Test for Past Infection (Antibody Test)

Antibody tests check your blood by looking for antibodies, which may tell you if you had a past infection with the virus that causes COVID-19. Antibodies are proteins that help fight off infections and can provide protection against getting that disease again (immunity). Antibodies are disease specific. For example, measles antibodies will protect you from getting measles if you are exposed to it again, but they won’t protect you from getting mumps if you are exposed to mumps.

Except in instances in which viral testing is delayed, antibody tests should not be used to diagnose a current COVID-19 infection. An antibody test may not show if you have a current COVID-19 infection because it can take 1–3 weeks after infection for your body to make antibodies. To see if you are currently infected, you need a viral test. Viral tests identify the virus in samples from your respiratory system, such as a swab from the inside of your nose.

If you test positive or negative for COVID-19 on a viral or an antibody test, you still should take preventive measures to protect yourself and others.

We do not know yet if people who recover from COVID-19 can get infected again.  Scientists are working to understand this.

How to get an antibody test

Guidance on Interpreting COVID-19 Test Resultspdf iconexternal icon: A guide for understanding test results and determining what actions to take.

Decisions about testing are made by state or localexternal icon health departments or healthcare providers.​

Antibody tests for COVID-19 are available through healthcare providers and laboratories. Check with your healthcare provider to see if they offer antibody tests and whether you should get one.

What do your results mean?

If you test positive

  • A positive test result shows you may have antibodies from an infection with the virus that causes COVID-19. However, there is a chance a positive result means that you have antibodies from an infection with a virus from the same family of viruses (called coronaviruses), such as the one that causes the common cold.
  • Having antibodies to the virus that causes COVID-19 may provide protection from getting infected with the virus again. If it does, we do not know how much protection the antibodies may provide or how long this protection may last.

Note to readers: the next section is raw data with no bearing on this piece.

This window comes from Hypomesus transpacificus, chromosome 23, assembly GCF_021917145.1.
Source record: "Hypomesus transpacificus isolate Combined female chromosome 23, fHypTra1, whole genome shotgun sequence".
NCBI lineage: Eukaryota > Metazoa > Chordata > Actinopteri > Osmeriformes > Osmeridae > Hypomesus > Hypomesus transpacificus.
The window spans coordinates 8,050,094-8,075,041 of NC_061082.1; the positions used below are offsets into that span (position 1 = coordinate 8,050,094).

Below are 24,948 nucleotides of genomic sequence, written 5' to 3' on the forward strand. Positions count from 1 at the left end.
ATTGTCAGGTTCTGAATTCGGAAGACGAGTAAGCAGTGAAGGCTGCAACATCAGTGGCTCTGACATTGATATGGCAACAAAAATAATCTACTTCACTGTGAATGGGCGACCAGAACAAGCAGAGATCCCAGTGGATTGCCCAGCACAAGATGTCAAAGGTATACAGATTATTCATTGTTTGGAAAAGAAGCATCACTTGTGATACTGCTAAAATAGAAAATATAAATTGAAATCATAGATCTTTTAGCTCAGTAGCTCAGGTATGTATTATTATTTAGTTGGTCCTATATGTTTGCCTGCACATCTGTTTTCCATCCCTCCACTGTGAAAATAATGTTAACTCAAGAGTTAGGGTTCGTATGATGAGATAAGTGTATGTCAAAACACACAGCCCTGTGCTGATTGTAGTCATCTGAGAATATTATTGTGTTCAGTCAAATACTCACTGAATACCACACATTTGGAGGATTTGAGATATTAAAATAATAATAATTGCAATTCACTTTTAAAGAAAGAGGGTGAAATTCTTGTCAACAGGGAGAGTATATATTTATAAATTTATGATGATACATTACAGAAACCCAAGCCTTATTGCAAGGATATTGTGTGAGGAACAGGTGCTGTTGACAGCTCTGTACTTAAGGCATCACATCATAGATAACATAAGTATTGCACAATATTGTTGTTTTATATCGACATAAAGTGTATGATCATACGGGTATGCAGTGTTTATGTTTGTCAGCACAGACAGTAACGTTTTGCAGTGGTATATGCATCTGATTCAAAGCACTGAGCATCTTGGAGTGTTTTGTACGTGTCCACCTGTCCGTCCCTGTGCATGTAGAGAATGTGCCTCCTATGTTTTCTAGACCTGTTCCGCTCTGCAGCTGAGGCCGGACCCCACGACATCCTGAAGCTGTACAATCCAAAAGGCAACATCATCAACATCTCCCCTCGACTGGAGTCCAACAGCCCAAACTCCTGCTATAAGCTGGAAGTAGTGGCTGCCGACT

• Talk with your healthcare provider about your test result and the type of test you took to understand what your result means. Your provider may suggest you take a second type of antibody test to see if the first test was accurate.
  • You should continue to protect yourself and others since you could get infected with the virus again.
    • If you work in a job where you wear personal protective equipment (PPE), continue wearing PPE.
  • You may test positive for antibodies even if you have never had symptoms of COVID-19. This can happen if you had an infection without symptoms, which is called an asymptomatic infection.

If you test negative

  • You may not have ever had COVID-19. Talk with your healthcare provider about your test result and the type of test you took to understand what your result means.
  • You could still have a current infection.
    • The test may be negative because it typically takes 1–3 weeks after infection for your body to make antibodies. It’s possible you could still get sick if you have been exposed to the virus recently. This means you could still spread the virus.
    • Some people may take even longer to develop antibodies, and some people who are infected may not ever develop antibodies.

If you get symptoms after the antibody test, you might need another test called a viral test​.

Regardless of whether you test positive or negative, the results do not confirm whether or not you are able to spread the virus that causes COVID-19. Until we know more, continue to take steps to protect yourself and others.

Learn more about using antibody tests to look for past infection.

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For healthcare professionals

For information on evaluating and testing for active infection, see recommendations for reporting, testing, and specimen collection.

For CDC interim guidance on antibody testing in clinical and public health settings, see Interim Guidelines for COVID-19 Antibody Testing.